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Golden State Gridiron: NEW “High School Football In California” Book
- Updated: September 13, 2018
Writing Book On State’s Football History A Labor Of Love
It wasn’t exactly a blank canvass, but writing the book “High School Football In California” was a task that quickly became pleasurable.
Especially when talking to some of the subjects who were targeted to be centerpieces of most chapters.
The first book of its kind — and by that meaning, a book that encompasses the entire state of California.
All high schools that have ever played football and all years going back to before the turn of the 20th century — went on sale on Aug. 7 at online retailers and major bookstores.
It went to No. 1 in the world on Amazon.com among teens and young adults in football within a couple of days.
So, it appears that doing something like a California high school football book was done at the right time.
High School Football In California Book
In researching the book, after it was agreed to write it, other state high school historical books were looked at. All were interesting in their own way, but didn’t feature too many interviews of key historical figures.
Most tended to take a chronological approach: Here were the top teams and players of the 1920s, here were the top teams and players of the 1930s, etc.
The publisher of my book, Skyhorse Publishing of New York, originally contacted legendary Los Angeles Times prep sports writer Eric Sondheimer to write it. Eric, a longtime colleague, graciously sent them to me due to his own time constraints and the fact that a great amount of his prep football expertise is for Southern California.
In agreeing to write the book, the contract stipulated a minimum of 50,000 words. That also was a magic number for me because there was no guarantee that writing 60,000 or 70,000 would provide any additional income.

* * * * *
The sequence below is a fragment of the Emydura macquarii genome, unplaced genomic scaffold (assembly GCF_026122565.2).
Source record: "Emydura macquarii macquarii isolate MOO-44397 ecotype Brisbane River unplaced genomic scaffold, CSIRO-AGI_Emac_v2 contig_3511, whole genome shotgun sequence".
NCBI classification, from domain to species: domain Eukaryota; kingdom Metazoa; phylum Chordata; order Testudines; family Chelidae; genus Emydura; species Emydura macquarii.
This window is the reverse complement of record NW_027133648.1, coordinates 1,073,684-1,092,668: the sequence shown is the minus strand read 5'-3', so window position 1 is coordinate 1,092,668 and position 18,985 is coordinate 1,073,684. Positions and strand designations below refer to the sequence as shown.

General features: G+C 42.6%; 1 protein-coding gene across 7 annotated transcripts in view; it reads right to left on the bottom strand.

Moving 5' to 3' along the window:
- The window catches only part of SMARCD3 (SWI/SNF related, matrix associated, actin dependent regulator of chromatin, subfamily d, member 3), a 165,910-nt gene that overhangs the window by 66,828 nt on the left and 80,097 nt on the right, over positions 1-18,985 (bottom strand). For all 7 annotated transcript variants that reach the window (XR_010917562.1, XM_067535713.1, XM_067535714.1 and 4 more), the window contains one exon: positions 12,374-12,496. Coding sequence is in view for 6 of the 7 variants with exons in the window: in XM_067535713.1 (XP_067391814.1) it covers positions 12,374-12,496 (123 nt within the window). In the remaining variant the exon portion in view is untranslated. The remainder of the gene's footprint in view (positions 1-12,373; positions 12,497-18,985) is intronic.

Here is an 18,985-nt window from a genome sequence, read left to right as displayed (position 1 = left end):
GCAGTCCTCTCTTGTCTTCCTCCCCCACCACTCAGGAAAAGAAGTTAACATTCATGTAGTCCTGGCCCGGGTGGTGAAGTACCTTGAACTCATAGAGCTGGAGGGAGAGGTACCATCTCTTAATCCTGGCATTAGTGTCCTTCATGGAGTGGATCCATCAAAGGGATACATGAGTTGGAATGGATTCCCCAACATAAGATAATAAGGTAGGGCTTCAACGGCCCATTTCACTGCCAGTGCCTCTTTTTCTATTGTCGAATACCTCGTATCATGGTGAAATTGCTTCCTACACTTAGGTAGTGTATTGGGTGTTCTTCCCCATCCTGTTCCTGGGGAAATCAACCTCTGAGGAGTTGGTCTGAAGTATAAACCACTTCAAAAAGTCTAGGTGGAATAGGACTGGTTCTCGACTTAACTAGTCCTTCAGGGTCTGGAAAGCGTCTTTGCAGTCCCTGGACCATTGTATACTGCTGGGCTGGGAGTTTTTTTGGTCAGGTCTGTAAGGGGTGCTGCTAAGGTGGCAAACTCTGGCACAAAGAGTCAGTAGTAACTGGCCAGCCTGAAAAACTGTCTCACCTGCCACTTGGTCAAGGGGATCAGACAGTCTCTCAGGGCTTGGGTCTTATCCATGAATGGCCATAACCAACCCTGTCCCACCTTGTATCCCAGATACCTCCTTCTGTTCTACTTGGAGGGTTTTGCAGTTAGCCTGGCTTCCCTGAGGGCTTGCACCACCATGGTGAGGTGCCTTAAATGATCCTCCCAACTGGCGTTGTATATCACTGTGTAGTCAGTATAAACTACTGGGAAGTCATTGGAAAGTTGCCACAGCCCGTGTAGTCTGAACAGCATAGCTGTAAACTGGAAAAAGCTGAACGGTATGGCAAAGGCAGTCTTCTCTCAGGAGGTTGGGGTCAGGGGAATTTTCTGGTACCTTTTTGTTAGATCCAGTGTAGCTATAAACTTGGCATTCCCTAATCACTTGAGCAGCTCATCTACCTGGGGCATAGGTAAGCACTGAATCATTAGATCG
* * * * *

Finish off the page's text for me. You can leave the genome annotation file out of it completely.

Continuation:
The editor I was working with, Julie Ganz, who is based in New York, said the vision of the publisher was that the author should have interviews for most of the chapters. Other than that, it was up to the author to decide on the topics and who to interview.
Los Gatos head coach Charlie Wedemeyer
Since I also wanted to infuse my own experiences with covering California high school football for nearly 40 years into the book.
I quickly decided I wanted the book to with a chapter about the most inspirational coach/person I’ve ever met so far in my career: Los Gatos head coach Charlie Wedemeyer.
He was the coach of the Wildcats in the early 1980s who continued to coach the team despite the destruction caused to his body from ALS. Also known as Lou Gehrig’s disease.
I figured it would be easy to contact former Los Gatos assistant and later a longtime head coach of the team, Butch Cattolico.
That’s because Butch is still coaching as an assistant with his son, Joe, at Sheldon-Sacramento.
I later found out that my good friend at the 49ers Cal-Hi Sports Report, Robert Braunstein, was in contact with Charlie’s widow, Lucy.
Eventually, I talked to her as well and only made telling the story of Charlie and Los Gatos’s amazing 1985 season that much more vivid.
Connecting other topics with other individuals who could talk about them was easy in some respects and more difficult in others.
Bob Ladouceur of De La Salle for coaches? Easy. Trent Dilfer (Aptos grad) for quarterbacks? Also easy. And Pete Saco, former commissioner of the CIF Sac-Joaquin Section for the development of the CIF bowl games? Also easy.
Trying to find parents of a former top player to talk about how their son worked his way up to the NFL? Didn’t happen.
World War II veteran
Looking for a World War II veteran who played high school football for a top team? Took awhile but struck gold in meeting Jack Ferrill (age 92) at the Central California Lions All-Star Football Game in June of 2017.
Jack was awesome to talk to and the chapter he’s featured in turned out to be one of my favorites.
Having written and edited magazine articles, some of them 2,000 words or more, during an 11-year career with Student Sports from 1993 to 2004 ended up being very valuable to the book.
Every chapter in essence was a feature article.
But, a feature article attached to another one in a grander landscape of California high school football.
Book Cover Photo
Many folks have wondered why there wasn’t a photo of a De La Salle player or someone like Jake Browning of Folsom on the cover.
It was considered, but the publisher was looking for a photo that would be more reflective of a Friday night game anywhere in the state. Those kinds of images also aren’t dated in any way.
They work in 2018, they’ll still work in 2020 and for years beyond when the book is primarily only available at a local library.
I found what I thought was the perfect image on the SoCalSidelines.com website last fall taken by Roger Clay, a freelance photographer in Orange County.
For the record, the team shown is Santa Margarita-Rancho Santa Margarita.
But, you wouldn’t know that unless you attended the school or one that that regularly plays the Eagles, or you have just read this column.
Mark Tennis is the co-founder of Cal-Hi Sports and publisher of CalHiSports.com. Contact him at firstname.lastname@example.org and follow him on Twitter at @CalHiSports